In both medicine and design, the physicians and designers need to consider themselves as the treatment plan pilots of their craft. We are responsible initially for making decisions, but then next to communicate down the chain of command to ensure that everyone on the team is working together to get the job done.

When I write a prescription, I am responsible for indicating the dosage, how my patient should use the medicine, and ensuring that the pharmacy has the correct instructions and to avoid negative interactions. As the designer, I always email changes to everyone on our team, and want to talk to the contractors to make sure they understand our end goal. It’s not always easy to bring the contractors on board for extra communication, but I think in the end they appreciate the time and money it can save should something go wrong, without hazardous side effects.


3. Intelligently Considered Design Plans and Healing Treatment Plans Make for a Holistically Optimized Experience for the Client and Patient:

Think about it: When a space is thoughtfully conceived and supports the needs of the end-user, it makes for a gratifying, fulfilling day. When it is not, and it is true that the client may or may not notice, but the data indicates that clients and patients invariably adapt to their surroundings as necessary to thrive. Imagine a workspace that may be too hot or too cold, or one that requires the user to continually get up to access files throughout the day. They will make it work, but it creates added stress and inefficiencies that they may not even be aware of.

This parallels into the medical world because there are many different ways to manage a sick person. If there is a well conceived plan, everything will go smoothly. If not, the patient has to bear the burden of compromise and adjust accordingly in a less than optimal fashion. For example, if multiple diagnostic lab tests are called for, it’s best for the patient to have them completed in one day as opposed to added costs, stress and fatigue of multiple visits to the same facility. This eliminates extra stress throughout the process, and makes for a better healing experience and outcome overall. Like designers, physicians can play a critical role in meticulously thinking through the myriad logistics for their patients, just as designers do their overall design.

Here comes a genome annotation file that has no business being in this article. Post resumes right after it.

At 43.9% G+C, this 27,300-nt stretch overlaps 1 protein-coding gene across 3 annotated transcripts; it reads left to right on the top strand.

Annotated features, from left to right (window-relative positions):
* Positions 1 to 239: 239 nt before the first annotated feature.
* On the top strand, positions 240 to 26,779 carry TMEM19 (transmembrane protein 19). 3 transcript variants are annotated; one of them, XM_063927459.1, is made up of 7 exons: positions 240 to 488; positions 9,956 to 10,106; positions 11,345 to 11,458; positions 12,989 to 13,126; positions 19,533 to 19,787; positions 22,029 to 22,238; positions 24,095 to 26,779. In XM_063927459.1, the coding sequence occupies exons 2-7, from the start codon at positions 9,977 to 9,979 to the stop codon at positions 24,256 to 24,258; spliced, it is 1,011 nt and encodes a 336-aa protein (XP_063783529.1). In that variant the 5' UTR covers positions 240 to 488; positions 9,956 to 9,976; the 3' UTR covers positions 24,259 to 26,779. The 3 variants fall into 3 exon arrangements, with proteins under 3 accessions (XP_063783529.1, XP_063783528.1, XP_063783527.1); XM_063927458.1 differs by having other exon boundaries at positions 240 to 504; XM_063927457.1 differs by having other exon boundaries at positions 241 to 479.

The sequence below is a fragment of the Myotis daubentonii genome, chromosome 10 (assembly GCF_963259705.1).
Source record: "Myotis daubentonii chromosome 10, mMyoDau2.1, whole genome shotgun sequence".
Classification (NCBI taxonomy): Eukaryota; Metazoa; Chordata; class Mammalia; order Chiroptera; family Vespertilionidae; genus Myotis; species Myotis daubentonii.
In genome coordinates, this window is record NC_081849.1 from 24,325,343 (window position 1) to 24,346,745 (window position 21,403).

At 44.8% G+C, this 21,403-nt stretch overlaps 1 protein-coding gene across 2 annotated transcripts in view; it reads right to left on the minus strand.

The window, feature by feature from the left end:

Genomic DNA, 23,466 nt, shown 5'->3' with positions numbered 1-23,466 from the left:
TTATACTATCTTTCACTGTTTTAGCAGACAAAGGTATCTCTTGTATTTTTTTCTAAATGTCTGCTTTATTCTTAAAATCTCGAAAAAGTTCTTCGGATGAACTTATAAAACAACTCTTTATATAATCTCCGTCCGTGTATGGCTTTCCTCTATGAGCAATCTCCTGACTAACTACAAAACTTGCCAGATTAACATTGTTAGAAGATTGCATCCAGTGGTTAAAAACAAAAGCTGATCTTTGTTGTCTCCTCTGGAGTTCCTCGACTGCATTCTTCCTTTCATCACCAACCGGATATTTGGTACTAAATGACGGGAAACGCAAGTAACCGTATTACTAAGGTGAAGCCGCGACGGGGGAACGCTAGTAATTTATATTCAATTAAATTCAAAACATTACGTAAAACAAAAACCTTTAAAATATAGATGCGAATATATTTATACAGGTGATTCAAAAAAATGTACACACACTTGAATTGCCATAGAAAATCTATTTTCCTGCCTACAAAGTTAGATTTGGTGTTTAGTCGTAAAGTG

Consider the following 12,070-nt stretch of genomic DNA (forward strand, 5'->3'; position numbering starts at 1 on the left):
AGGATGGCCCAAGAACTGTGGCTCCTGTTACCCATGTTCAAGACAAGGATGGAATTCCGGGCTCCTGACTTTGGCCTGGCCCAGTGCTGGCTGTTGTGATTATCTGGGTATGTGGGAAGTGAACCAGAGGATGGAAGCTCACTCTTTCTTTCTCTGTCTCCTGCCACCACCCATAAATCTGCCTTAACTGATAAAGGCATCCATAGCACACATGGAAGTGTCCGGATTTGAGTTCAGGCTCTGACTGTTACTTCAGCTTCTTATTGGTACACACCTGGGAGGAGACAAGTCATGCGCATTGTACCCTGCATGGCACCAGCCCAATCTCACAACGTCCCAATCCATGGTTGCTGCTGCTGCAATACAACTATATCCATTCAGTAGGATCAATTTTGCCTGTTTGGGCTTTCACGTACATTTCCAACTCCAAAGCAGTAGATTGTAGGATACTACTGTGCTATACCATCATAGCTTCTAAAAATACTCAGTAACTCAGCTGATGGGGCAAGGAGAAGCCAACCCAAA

What would you like to share about your DFAD experience?

I enjoyed my role with Fred’s team as it was my first true group project. Being a mental health facility, I was able to use a lot of EBD to ensure that the space did not trigger counter-productive negative responses such as anxiety; instead creating a calm, restful environment for the clients. On the flip side, we had to be thoughtful about the spaces the staff would be using— keeping them brighter and functional while blending the overall design.


And, what do you see in your near future as a full-time designer?

I currently love my position with Kobza and Associates, and once I receive my certificate in Interior Design I look forward to becoming certified as an interior designer in the state of CA, and finally having the freedom to practice my dream career as a health care designer.

Yolanda, thank you for sharing your story— it’s both thought provoking and inspiring to learn how interior design diagnostics parallel the medical field on so many levels. As we’ve demonstrated, Medicine and Design both share the mutual oath and creed of Do No Harm. As professionals, we take pride in giving our all to help effect the best outcomes, each and everyday. Both disciplines clearly care about people, their health and well-being, and happiness; whether via DFAD or Rx.